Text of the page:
A report can also be ‘ordered to be printed’ as a Parliamentary Paper. Some reports are automatically accepted as a Parliamentary Paper while others require prior written approval from the Speaker of the Legislative Assembly to obtain that status. These documents are protected by parliamentary privilege which means no legal action can be taken against those publishing these reports. Examples of Parliamentary Papers include reports of Parliamentary Committees, the Auditor-General, Ombudsman and Public Advocate. Parliamentary Papers are numbered successively for the duration of each Parliamentary Session. In accordance with the Standing Orders, the Council may order that any document presented and laid before it be printed as a Parliamentary Paper, although most reports tabled do not end up being Parliamentary Papers.

Planning Schemes

Amendments to planning schemes of local and regional areas are approved by the Minister and tabled under the Planning and Environment Act 1987.


Proclamations state when Acts or parts of Acts commence operation after being passed by Parliament and are printed in the Government Gazette.

Statutory RulesTabling_clip_image002_0004

These are regulations or similar rules which relate to an Act of Parliament. They are usually prepared by public bodies and approved by the Governor in Council.


Prepared by: Table Office
Department of the Legislative Council
Parliament of Victoria
Reissued June 2009

Information Sheet 19 - Parliamentary Terminology and Customs


There are numerous terms and customs associated with Parliament. While some of these are used outside of Parliament, they frequently have a specific, yet not always obvious, meaning in the parliamentary context. This Information Sheet provides a definition of some of the more common terms used and briefly outlines their origins.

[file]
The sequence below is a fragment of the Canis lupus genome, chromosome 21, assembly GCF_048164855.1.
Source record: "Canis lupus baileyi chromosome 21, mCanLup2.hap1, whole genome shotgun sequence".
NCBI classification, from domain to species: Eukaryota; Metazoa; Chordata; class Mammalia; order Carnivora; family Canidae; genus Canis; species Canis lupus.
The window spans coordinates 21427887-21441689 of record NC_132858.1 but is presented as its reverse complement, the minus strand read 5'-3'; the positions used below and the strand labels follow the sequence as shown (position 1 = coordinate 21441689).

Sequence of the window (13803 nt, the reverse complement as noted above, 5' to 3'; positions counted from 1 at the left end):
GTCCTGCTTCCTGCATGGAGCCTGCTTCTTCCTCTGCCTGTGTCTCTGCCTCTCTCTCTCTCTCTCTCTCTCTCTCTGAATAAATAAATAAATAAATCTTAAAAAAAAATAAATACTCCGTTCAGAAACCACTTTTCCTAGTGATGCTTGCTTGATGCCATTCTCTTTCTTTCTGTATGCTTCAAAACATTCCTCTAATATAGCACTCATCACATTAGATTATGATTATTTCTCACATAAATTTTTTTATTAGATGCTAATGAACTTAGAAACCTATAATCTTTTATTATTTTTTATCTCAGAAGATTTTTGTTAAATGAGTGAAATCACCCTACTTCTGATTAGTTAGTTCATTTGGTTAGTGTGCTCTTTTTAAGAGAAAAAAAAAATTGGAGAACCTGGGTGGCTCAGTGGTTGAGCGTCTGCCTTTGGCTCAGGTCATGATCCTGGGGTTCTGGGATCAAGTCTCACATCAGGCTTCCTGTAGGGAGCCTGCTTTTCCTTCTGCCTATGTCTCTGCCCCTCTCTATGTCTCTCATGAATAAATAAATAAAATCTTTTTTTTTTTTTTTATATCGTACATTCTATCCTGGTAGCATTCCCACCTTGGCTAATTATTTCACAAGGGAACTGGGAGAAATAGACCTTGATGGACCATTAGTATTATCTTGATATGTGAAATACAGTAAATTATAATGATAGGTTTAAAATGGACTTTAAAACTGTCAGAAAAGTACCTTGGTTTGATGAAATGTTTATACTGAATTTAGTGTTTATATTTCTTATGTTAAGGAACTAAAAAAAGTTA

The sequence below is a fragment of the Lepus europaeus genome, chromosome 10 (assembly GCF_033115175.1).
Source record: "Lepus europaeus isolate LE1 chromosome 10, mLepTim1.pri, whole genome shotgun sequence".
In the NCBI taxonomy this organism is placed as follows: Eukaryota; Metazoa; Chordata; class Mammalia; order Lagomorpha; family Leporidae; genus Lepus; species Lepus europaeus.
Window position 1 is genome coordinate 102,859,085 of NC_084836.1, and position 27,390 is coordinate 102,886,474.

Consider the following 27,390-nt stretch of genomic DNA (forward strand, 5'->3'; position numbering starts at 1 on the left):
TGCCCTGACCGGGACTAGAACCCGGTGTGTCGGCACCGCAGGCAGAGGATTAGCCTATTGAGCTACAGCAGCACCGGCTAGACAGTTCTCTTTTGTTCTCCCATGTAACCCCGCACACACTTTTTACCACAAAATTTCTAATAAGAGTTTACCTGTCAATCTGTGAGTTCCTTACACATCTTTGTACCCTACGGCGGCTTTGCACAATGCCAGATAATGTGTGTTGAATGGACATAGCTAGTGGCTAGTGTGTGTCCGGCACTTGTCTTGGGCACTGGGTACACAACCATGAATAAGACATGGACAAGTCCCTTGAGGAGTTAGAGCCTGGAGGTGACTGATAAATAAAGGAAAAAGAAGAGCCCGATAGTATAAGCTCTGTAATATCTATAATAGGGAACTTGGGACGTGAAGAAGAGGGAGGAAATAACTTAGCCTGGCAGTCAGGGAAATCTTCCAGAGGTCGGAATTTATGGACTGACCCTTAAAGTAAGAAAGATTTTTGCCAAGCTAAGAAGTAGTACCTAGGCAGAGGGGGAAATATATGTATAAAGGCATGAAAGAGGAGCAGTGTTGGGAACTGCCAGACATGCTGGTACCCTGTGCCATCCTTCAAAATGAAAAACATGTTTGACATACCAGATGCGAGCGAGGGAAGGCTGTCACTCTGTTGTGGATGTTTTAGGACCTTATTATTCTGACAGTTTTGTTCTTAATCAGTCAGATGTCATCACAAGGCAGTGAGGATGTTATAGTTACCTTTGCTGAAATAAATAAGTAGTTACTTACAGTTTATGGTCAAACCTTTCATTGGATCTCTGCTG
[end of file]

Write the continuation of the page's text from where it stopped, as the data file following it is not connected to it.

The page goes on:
Bowing to the Chair

When the House is in session, if Members either pass in front of the Presiding Officer’s Chair or wish to enter or leave the Chamber, as a mark of respect they bow to the occupant of the Chair. Although the practice is drawn from British parliamentary tradition, its origins are uncertain. The most popular theory claims that this practice originated when the House of Commons originally sat in St Stephen’s Chapel – it being customary to bow when entering, leaving or crossing the centre of a church or chapel. It has also been suggested that the practice originated from the days before the Parliament was separated into two Houses and was presided over by the Monarch – it being customary to bow to the Monarch.

Crossing the Floor

Traditionally, this expression has been used to describe the actions of a Member of Parliament who changed their political allegiance. In the Australian context, this term has a slightly different meaning, being used to describe the actions of a Member who votes against their party in a division. Both expressions originate from the Member’s resulting move from their party’s side to the opposite side of the Chamber.

Deliberative and Casting Votes

Traditionally, there are two types of voting used by the House to assist it to make decisions – the ‘deliberative vote’ and the ‘casting vote’. A ‘deliberative vote’ is the normal vote cast by all Members in the Chamber when a question is put. A ‘casting vote’ is exercised by the Presiding Officer in some Houses if a division is tied. Traditionally, the President of the Legislative Council did not have a deliberative vote and only had a casting vote. Due to constitutional reforms, this practice changed from the beginning of the 56th Parliament in December 2006. Since then, the President has no longer had a casting vote but may exercise a deliberative vote.

Dorothy Dixers

These are pre-arranged questions asked of a Minister by a Government backbencher during Question Time. The answer in response provides the Minister with an opportunity to announce positive news for the Government, or to elaborate on the Government’s position in relation to an issue. The origin of this expression comes from the newspaper columnist Dorothy Dix, who published a column with questions ostensibly from readers, which in fact she wrote herself.


Father of the House (or Senior Member)

This title is given to the Member of the House who has the longest period of continuous service regardless of the electorate they represent. Since the increase in representation by women, this term is now used interchangeably with the term ‘Senior Member’.